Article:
“At Eternity’s Gate” Review


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For Willem Dafoe, “At Eternity’s Gate is definitely a performance he will be remembered by. Dafoe is Vincent van Gogh, and he does an excellent job portraying the role. Even though Dafoe is 25 years older than the real-life Vincent Van Gogh, he still plays the role of a young artist well. He has the quietness, the patience, and the artistic trait. I felt that the movie was visually moving with oblique camera angles in a variety of moments that made me feel like I was part of the life of Vincent Van Gogh. For director Julian Schnabel, he did the writing for the film with Jean-Claude Carriere and Louise Kugelberg. While “At Eternity’s Gate” is Kugelberg’s first film to have a writing credit, Carriere has got multiple writing credits since the 1960s. Those written credits were mainly Foreign films. However, “At Eternity’s Gate” I will say is his most notable writing credit to have co-written with Schnabel.

The plot of the film takes place in Arles and Auvers-Sur-Oise, France. It is the time of a banishment. During this time, Vincent van Gogh builds his craft with his particular painting style. However, he may be purely artistic, but he begins to battle with various issues ranging from religion and mental health problems along with struggling to hold down a friendship with artist Paul Gauguin (Oscar Isaac). Another character that starts be concerned is the priest (Mads Mikkelsen). With all of these conflicts, this leads van Gogh to be extremely worried how he relates to eternity over his paintings. It is a breathtaking and visualizing depiction of what stories have told about van Gogh. The person in charge of the art direction, Loic Chavanon was the art department coordinator for Christopher Nolan’s Dunkirk (2017). The artistic concepts Chavanon uses sets a dark tone where they feel the emotions of Dafoe’s performance. The cinemtographer (Benoit Delhomme) did the cinematography for James Marsh’s “The Theory of Everything” (2014). With “At Eternity’s Gate” he has the color faded quite well as he did with “The Theory Of Everything.” The colors faded to a point where the scenery looks like the actual time period.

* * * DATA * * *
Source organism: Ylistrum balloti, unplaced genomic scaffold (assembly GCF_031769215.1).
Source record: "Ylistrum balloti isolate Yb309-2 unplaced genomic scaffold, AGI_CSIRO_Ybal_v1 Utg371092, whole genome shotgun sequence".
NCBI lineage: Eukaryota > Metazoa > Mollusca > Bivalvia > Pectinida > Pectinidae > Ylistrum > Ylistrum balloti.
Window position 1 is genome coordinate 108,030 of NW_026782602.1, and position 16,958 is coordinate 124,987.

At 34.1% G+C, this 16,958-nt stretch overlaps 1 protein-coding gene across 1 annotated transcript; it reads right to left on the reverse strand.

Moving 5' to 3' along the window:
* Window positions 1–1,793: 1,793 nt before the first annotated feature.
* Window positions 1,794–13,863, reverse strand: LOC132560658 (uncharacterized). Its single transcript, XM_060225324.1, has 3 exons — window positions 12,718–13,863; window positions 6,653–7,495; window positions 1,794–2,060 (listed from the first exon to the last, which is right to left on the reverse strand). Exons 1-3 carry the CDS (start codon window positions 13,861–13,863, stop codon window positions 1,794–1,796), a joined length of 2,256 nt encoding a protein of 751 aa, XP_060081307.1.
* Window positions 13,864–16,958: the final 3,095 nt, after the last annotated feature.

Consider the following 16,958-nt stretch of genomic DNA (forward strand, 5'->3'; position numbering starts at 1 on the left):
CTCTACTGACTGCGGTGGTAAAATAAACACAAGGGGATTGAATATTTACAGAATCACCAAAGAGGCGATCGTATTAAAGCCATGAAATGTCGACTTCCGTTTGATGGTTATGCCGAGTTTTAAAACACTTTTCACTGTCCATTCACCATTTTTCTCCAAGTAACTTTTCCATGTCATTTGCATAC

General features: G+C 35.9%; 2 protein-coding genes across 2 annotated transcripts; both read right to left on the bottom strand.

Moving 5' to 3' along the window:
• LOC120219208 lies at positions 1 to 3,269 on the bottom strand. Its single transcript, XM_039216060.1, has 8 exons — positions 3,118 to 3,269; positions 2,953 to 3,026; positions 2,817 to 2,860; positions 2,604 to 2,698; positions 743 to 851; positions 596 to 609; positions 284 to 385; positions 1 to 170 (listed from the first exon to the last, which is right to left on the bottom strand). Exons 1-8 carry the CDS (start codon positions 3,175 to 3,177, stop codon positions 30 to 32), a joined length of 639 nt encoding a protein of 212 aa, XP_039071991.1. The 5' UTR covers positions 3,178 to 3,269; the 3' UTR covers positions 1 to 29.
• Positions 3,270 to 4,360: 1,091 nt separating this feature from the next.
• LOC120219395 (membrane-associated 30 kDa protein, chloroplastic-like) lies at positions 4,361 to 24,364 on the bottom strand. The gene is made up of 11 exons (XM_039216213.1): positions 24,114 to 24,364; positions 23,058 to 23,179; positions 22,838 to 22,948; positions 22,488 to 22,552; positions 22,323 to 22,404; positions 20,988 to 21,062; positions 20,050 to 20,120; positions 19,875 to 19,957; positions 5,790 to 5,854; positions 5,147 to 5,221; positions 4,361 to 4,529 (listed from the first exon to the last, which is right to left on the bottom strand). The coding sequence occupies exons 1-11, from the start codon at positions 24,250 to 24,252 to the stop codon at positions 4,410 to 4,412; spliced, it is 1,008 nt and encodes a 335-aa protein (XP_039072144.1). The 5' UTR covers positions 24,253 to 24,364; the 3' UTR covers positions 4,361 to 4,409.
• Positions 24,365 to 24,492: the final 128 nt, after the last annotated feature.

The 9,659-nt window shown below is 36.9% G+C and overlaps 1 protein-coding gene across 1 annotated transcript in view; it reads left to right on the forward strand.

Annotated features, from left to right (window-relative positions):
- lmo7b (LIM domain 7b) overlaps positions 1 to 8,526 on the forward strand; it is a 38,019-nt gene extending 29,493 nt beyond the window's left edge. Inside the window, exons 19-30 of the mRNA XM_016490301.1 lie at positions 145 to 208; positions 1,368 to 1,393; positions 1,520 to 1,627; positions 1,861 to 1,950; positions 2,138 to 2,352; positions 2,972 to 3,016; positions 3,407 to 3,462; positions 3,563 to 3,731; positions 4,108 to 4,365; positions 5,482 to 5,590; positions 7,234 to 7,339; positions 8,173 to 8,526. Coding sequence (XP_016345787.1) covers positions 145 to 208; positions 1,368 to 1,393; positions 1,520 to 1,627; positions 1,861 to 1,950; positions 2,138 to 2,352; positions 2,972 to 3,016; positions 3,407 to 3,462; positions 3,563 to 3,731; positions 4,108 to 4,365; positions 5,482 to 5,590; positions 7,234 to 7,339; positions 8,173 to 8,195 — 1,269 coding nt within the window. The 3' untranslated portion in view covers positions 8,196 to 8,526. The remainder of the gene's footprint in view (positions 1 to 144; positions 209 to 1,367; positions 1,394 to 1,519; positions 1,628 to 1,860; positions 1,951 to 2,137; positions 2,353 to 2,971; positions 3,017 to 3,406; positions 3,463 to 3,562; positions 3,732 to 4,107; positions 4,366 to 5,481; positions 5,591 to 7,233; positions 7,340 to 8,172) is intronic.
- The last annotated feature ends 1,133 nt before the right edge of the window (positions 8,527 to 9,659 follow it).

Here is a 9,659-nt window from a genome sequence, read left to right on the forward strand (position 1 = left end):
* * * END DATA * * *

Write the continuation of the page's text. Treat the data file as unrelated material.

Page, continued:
At moments, the film lacked with some dialogue, I believe though that is because in van Gogh’s life he did not speak french very well and there are moments where van Gogh was taunted by french people, in those moments of the film, the lack of dialogue somewhat heightens the climatic moments. Also, the film solely cares about the visual emotions in the eyes of Dafoe’s performance.

“At Eternity’s Gate” is a moving film. I felt like it was the type of movie that I could get lost in for its running length of one hour and fifty-one minutes. The opening tends to be slow and stale, but the film builds up emotionally as the thirty minutes kicks in. Three and a half stars.

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